The fastest growing technology in the field of pathology and lab medicine is digital imaging and, tangentially, the use of algorithms in the interpretation of digital images. This latter technology is commonly used in connection with IHC and FISH-stained slides to quantify a previously subjective interpretation. Now it turns out that image analysis and algorithms may also be of value in the identification of tubercle bacilli in microbiology labs in developing countries (see: Technology: For Nations That Lack the Expertise, an Automated System for Detecting TB):
One of the difficulties of diagnosing tuberculosis is that there is no simple blood or urine test. Instead, a laboratory technician must take a sample of sputum coughed up from the lungs, stain it and inspect it under a microscope for the telltale bacteria, which resemble long-grain rice. It takes expertise that is often rare in poor countries. Guardian Technologies, a Virginia company that was started to help airport X-ray scanners distinguish explosives in luggage from innocuous plastics and liquids, has developed a system that automatically scans microscope slides for the bacillus. The company’s software algorithms can spot distinctive shapes, colors and densities that untrained eyes may miss. In a recent test in South Africa, which has some of the highest TB rates in the world, the technology was 93 percent accurate in detecting the bacillus on microscope slides and had a false positive rate of less than 2 percent, the company said. The original Guardian system fit a digital camera to a standard microscope. Now, it is making an automated version that can hold 50 slides and work all night while no one is in the lab. New technologies like Guardian’s hold great promise for poor countries with inadequate laboratories, said [a company spokesperson].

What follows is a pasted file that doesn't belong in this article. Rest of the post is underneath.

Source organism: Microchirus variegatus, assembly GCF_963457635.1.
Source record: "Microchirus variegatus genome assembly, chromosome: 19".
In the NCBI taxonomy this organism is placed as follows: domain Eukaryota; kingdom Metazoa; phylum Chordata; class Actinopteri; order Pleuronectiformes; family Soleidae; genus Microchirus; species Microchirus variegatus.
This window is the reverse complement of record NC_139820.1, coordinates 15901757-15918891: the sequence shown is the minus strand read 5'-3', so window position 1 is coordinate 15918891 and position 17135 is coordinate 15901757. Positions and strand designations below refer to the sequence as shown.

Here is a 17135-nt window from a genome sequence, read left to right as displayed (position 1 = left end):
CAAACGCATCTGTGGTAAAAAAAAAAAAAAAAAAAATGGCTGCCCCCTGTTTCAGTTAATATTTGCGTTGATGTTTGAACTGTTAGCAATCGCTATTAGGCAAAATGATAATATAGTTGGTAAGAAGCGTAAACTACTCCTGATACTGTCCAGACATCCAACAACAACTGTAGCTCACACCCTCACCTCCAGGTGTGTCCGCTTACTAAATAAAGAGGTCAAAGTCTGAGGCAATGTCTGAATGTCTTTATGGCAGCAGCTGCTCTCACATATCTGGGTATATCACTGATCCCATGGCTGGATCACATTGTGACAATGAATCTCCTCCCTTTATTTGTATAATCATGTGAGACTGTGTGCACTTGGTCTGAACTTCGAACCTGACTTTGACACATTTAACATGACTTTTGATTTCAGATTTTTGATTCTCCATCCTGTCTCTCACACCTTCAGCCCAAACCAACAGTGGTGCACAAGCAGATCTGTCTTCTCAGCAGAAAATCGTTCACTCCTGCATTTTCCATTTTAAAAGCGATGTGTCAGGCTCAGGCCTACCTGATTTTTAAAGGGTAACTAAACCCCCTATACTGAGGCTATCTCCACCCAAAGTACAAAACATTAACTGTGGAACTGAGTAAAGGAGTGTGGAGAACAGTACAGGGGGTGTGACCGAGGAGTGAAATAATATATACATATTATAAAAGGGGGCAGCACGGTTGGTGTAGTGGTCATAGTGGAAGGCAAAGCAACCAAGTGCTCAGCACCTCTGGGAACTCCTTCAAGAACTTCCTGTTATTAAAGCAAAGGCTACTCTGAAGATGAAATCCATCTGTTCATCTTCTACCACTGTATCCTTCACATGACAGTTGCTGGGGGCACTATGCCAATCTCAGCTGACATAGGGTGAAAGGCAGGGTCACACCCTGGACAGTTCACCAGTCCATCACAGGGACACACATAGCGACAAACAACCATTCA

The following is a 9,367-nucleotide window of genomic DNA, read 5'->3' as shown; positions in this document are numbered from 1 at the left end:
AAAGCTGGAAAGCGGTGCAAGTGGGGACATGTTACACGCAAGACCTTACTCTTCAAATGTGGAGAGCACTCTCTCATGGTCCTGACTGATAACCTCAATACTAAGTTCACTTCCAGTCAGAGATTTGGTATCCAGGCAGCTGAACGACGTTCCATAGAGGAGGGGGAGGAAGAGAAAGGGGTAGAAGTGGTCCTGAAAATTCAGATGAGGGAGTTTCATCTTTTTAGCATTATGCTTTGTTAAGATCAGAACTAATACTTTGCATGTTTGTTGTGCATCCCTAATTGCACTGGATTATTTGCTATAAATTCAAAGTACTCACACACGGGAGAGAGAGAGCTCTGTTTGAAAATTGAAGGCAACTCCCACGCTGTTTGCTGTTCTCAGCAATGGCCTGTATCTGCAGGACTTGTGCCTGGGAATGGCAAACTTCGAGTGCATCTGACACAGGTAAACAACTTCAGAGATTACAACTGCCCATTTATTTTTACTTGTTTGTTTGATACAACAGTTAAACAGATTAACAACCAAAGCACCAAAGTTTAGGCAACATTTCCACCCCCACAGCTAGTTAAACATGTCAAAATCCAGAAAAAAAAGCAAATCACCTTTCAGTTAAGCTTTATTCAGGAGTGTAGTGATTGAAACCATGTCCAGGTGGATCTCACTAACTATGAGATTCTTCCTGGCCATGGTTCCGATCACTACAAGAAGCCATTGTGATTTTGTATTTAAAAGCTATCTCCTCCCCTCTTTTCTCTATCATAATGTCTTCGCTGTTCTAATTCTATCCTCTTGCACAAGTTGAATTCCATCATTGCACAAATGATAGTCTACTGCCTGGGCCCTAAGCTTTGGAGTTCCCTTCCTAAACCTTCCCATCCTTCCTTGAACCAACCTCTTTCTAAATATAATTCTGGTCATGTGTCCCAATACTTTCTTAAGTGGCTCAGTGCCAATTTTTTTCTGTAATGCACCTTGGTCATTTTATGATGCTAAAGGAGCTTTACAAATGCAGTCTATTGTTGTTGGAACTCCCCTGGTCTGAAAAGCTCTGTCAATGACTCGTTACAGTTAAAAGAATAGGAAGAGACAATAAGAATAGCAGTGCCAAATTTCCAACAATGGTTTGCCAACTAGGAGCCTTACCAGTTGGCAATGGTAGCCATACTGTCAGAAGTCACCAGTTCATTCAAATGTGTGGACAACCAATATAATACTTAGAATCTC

One of the major advantages of globalization, from the perspective of healthcare, is that various technologies requiring less trained personnel and lower capital investment are now being developed for use in developing countries. One example is ultrasound imaging (see: Ultrasound in Developing Countries - Photos). Part of the incentive for developing hand-held ultrasound imaging devices is for the deployment in such countries (see: Compact Ultrasound for Improving Maternal and Perinatal Care in Low-Resource Settings). Such devices will also soon be carried by some physicians in addition to their stethoscopes (see: Advances in Portable Ultrasound Devices). One of the ironies of this emerging global strategy is that these technologies are frequently appropriate in U.S. settings as in the case of free clinics in poor neighborhoods and smaller public health laboratories. These sites don't constitute an initial attractive market for the instrument manufacturers. However, once developed for developing countries, they can then be purchased and deployed in the U.S..